As the food simmers on the hot ‘tawa’ or a round griddle at Ali’s Roti Shop in East Flatbush, the anger against the unfair violations by the health inspection agencies also seethes. There are over 800 restaurants in Brooklyn and they all fight for one thing- ‘letter grading’ by the agencies like the Department of Consumer Affairs (DCA) and the Department of Health and Mental Hygiene (DOHMH). The grading determines the fate of their business and livelihood.
A report released by the then Public Advocate Bill De Blasio in February 2013 revealed that the health inspection agencies namely- DCA and the DOHMH have been slapping a lot of small businesses in the outer boroughs with unfair violations. This has resulted in shutting down of many restaurants in the neighborhood of East Flatbush.
Between the fiscal year 2010 and 2012, DCA increased inspections by 66 percent, increased violations issued by 153 percent, and increased revenue from fines by 102 percent in the outer boroughs and the DOHMH increased inspections by 55 percent to 98,176 visits, increased violations issued by 73 percent and increased revenue from fines by 90 percent, the report said.
Mr. Hassan Bakiriddin, the Chairperson of the Commerce Committee on the community board 17 of the East Flatbush area charged that many of these restaurants are being discriminated upon. “We have noticed that many of the restaurant owners who are being unfairly fined belong to the minorities,” he said.
Violations like the leftover food on the hot plate or the oven are defined as ‘rat droppings’ and a fly entering the restaurant as soon as the inspector enters the venue have been nickel-and-diming the small business. “Our restaurant was shut and we were preparing our meal which still had to be put in the silver (sic) from the kitchen, the inspectors fined us for the temperature, but it was still in the kitchen,” says Natasha Bahadoorsingh, Manager at Ali’s Roti Shop.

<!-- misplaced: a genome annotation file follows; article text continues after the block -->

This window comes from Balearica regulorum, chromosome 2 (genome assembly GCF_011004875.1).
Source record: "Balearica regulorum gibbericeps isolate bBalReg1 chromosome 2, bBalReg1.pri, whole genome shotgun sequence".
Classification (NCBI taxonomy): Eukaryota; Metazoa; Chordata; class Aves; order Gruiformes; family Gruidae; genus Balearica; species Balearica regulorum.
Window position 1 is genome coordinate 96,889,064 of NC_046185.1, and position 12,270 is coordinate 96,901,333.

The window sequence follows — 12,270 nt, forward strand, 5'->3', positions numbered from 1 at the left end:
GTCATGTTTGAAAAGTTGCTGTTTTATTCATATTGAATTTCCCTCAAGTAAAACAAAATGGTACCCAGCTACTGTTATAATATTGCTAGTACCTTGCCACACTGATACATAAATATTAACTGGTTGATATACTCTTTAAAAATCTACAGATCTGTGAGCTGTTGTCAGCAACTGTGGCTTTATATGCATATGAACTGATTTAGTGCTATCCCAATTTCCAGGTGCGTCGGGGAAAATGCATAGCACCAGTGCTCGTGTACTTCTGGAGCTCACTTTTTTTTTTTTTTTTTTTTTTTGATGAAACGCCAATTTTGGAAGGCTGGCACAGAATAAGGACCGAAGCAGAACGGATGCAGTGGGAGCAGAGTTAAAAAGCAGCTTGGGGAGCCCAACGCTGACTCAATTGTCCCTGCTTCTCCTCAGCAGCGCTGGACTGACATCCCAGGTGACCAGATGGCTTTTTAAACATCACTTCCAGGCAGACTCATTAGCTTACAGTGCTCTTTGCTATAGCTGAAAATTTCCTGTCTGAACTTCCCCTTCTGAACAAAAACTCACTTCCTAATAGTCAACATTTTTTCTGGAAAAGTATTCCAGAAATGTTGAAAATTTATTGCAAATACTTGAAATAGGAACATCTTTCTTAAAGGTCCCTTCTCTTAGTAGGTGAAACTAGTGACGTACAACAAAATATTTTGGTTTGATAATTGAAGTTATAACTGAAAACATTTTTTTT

The Public Advocate’s report found that small businesses end up “paying more frequently for smaller and smaller offences and the aggregate effect is devastating to the city’s small businesses.”
The inspection has been very arbitrary and is heavily subjective of the inspector. In the category “Non-Food Surface Improperly Constructed”, many argue that this is where the inspectors have the freedom of penalizing the restaurant the most. The small and frequent fines and visits have jeopardized the small businesses even resulting in shutting down of facilities. The continual pressure of getting the ‘A’ grade from these agencies exerts a lot of pressure on the owners.
In August the City Council agreed to lower the fines so they would not cripple smaller restaurants. Under the new system “60 percent of all violations will be set to the minimum $200 fine, and many of the most commonly issued violations will be reduced by between 15-50 percent from the current fine average,” according to the The New York City Council press release. We’ll have to wait and see what effects such changes have on East Flatbush’s restaurants like Ali’s Roti Shop.